And WKJG was the strongest television news voice in Northeast Indiana.
They were heady times for a newsman, and Florea led the way, directing coverage, editing stories, teaching and critiquing through it all.
“As a newsman he was totally unflappable in chaos and unmovable when it came to getting all the facts straight,” recalls former colleague Lyn Letsinger-Miller. “He also enjoyed the competition, and we all shared the satisfaction when we broke a big story.”
Letsinger-Miller spent a year after graduating from Indiana University in 1972 trying to find a job in TV news.
“Finally someone gave me a break,” she said. “It was Dick Florea.”
Letsinger-Miller went on to become the first female news producer in Indianapolis, “battle tested,” she said, “on the streets of Fort Wayne. Being cool under fire and focused on the facts are two qualities that I learned from him, and they have served me in every pursuit I have followed.”
Kathy Hostetter is another success story, growing under Florea’s tutelage when she went to WKJG as an intern in 1991. She returned to the station in 2002 to become news director, and although Florea was technically retired by then, as news director emeritus, Hostetter said she “leaned on him considerably for guidance and advice.”
Hostetter went on to become news director at NBC affiliate WTHR-TV Channel 13 in Indianapolis and then took the position at CBS affiliate KDKA-TV in Pittsburgh.
“Many have drawn comparisons that Dick Florea was Fort Wayne’s Walter Cronkite,” she said, “with a nose for news and documenting history in accurate and
Florea has been a committed citizen in Fort Wayne ever since moving there in 1966. He served as president of Habitat for Humanity for nine years and board member for 19 years. He was president of the First Presbyterian Church Foundation, president of the Allen County-Fort Wayne Historical Society, president of Quest Club and a member of the board of the Embassy Theatre Foundation, as well as the board of the Alzheimer’s Association, which he joined after his wife Phyllis contracted the disease, which took her life in 2011 following 49 years of marriage. Florea later became a facilitator for Alzheimer’s Association support groups to help those who went through what he did.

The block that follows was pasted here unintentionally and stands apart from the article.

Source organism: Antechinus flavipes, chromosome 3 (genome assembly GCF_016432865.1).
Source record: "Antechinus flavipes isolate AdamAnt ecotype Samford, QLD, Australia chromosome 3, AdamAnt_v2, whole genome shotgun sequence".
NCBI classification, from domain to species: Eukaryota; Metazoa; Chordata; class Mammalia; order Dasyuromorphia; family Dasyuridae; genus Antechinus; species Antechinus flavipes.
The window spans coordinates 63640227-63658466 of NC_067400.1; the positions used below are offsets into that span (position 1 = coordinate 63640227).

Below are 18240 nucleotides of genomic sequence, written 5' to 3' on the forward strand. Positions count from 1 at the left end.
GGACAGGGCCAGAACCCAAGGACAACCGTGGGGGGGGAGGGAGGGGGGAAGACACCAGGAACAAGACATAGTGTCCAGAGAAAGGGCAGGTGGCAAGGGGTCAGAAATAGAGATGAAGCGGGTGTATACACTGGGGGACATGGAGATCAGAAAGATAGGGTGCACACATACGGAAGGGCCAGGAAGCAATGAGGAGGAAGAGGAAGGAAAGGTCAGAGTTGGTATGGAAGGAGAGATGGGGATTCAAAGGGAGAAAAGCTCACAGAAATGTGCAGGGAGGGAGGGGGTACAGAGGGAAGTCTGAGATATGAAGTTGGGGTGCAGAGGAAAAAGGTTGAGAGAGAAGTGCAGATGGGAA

Florea has three grown children and six grandchildren. In 2013 he married retired high school school counselor Sandra Shearer.
Florea was also president of the Indiana Associated Press Broadcasters, vice president of the Indiana United Press Broadcasters and president of the Indiana
Broadcast Pioneers. He was a member of the Radio and Television News Directors Association. In 2001, the year he retired, he was honored as a Sagamore of the Wabash. And he was inducted into the Indiana Broadcasters Hall of Fame in 2015.
Hostetter quoted former NBC News icon Tom Brokaw in a Hall of Fame nomination letter for Florea: “It’s easy to make a buck. But it’s harder to make a difference.”
“Dick Florea,” Hostetter added, “made a difference in Fort Wayne journalism, and he continues to do so to this day.”
By Kerry Hubartt